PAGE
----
Date of Award

Spring 5-15-2017

Degree Type


Degree Name

Executive Ed.D. in Education Leadership Management and Policy


Education Leadership, Management and Policy


Elaine Walker, Ph.D

Committee Member

Christopher Tienken, Ed.D

Committee Member

Soundaram Ramaswami, Ph.D


Teacher Practice, Teacher Evaluation, Student Growth Percentile, Value-Added Modeling, TEACHNJ


The demand for educational accountability to improve student achievement has been the force behind education reform in recent years. On October 6, 2012, the state of New Jersey enacted the TEACHNJ Act, which reformed teacher tenure laws and required teacher tenure to be linked to their evaluation rating. To support the new tenure reform law, the state of New Jersey revamped its teacher evaluation system and developed an evaluation structure known as AchieveNJ, which allows for the use of multiple measures to evaluate teachers. These measures include components of both teacher practice and student achievement which are calculated to determine an overall summative evaluation teacher score and rating. The 2013–2014 school year was the first full year of implementation of the TEACHNJ Act and the first year the state of New Jersey provided student growth percentile (SGP) scores to be included as a calculated component in teachers’ evaluations.

The purpose of this quantitative study was to examine the relationship between teacher practice and student growth. The study sought to explain the relationships between variables that predict student academic growth. Some of the essential questions regarding this research are as follows: Are teacher-level variables such as grade level taught, gender, and ethnic background significant predictors of student growth? To what extent do the following school-level variables influence student growth: school performance status (Priority schools, Focus schools, NonStatus schools) and percent of student subgroup ethnic composition? How is student growth impacted by a teacher’s effectiveness as measured by the practice score received, when one controls for teacher- and school-level characteristics?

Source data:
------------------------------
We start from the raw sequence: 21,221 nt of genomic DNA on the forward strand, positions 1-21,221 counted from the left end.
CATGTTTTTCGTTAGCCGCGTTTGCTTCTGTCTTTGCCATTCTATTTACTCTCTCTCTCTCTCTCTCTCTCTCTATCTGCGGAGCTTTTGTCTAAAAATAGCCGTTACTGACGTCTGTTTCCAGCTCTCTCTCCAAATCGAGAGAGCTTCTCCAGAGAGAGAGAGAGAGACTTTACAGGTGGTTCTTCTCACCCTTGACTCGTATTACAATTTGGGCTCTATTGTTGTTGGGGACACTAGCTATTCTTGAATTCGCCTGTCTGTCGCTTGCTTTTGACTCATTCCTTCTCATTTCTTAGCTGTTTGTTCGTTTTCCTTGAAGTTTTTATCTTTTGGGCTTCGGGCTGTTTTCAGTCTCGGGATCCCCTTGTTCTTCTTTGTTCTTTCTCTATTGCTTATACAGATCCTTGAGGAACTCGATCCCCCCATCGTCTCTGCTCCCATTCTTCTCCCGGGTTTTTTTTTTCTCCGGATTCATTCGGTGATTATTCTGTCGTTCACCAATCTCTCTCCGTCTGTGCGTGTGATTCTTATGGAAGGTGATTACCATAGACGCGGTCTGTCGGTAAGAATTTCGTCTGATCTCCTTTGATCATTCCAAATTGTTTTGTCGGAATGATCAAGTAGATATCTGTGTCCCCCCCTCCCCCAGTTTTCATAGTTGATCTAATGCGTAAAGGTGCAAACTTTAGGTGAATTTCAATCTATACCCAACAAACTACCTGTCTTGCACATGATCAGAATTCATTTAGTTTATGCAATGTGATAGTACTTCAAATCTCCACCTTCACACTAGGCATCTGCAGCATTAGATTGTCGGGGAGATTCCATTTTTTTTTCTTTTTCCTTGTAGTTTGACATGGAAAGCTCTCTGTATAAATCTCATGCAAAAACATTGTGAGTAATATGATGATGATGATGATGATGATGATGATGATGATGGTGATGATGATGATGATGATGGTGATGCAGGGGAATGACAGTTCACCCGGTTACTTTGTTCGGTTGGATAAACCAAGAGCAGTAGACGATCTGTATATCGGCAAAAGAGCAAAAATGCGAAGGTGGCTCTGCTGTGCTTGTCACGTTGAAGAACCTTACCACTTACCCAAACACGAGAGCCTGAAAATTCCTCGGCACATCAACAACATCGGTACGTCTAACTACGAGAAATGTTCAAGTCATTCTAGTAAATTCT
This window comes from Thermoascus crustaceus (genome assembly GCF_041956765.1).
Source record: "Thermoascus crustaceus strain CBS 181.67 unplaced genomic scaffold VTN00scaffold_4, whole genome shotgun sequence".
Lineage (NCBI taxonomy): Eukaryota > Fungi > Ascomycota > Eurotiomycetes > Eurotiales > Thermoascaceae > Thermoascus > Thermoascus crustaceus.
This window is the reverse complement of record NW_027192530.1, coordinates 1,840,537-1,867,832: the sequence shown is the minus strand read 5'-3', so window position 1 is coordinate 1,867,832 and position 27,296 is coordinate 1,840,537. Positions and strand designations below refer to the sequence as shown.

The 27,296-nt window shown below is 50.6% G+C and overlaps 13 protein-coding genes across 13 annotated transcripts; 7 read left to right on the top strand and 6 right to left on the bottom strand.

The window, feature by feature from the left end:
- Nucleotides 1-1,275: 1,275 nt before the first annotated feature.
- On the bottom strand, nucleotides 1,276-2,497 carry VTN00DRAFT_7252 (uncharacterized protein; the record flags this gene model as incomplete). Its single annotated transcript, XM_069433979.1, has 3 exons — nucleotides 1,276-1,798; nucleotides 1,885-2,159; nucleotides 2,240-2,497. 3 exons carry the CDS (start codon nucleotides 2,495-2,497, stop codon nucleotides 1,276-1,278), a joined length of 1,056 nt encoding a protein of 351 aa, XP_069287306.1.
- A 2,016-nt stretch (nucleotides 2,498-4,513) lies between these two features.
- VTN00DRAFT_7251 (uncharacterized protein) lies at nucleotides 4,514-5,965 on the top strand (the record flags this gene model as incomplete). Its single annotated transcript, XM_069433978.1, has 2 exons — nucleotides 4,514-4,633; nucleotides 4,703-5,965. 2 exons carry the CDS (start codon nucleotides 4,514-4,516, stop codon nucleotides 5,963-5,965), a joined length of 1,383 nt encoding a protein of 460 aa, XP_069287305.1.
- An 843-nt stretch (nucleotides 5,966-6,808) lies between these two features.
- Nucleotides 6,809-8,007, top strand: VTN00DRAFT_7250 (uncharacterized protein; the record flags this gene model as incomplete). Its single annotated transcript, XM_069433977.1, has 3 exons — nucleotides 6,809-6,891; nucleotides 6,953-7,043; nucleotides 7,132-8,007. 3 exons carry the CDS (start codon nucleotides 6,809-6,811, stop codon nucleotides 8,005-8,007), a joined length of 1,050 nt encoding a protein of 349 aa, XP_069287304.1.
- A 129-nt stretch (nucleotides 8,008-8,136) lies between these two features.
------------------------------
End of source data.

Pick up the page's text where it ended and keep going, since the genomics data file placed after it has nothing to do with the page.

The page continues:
The sample population consisted of 149 language arts (n = 149) and 145 mathematics (n = 145) teachers in grades 4–7. Each teacher in the study received a median SGP score (mSGP) of their class or course roster. The 294 teacher mSGP scores were reflective of 7,220 students who received a language arts SGP score and 7,163 students who receive a math SGP score. The study involved 30 schools with different grade configurations, performance status, and student ethnic composition.

The research was a cross-sectional study in which ordinal and logistic regression methods were used to test the relationships between the dependent variable (student growth) and independent variables (teacher characteristics, school characteristics, teacher practice). The design consists of three separate models used to answer three research questions. An ordinal regression analysis was used to analyze Model 1 (teacher characteristics on student growth) and Model 2 (school characteristics on student growth). Model 3 is the full model in which a logistic regression analysis was used to better interpret the impact of teacher practice and teacher and school characteristics on student growth. Findings from the data indicated a significant correlation between teacher practice and student growth while controlling for teacher and school characteristics.

This study will help state and district leaders evaluate the mandates put in place and will add to the body of research around teacher evaluations, specifically in urban settings where there often are many economically disadvantaged students.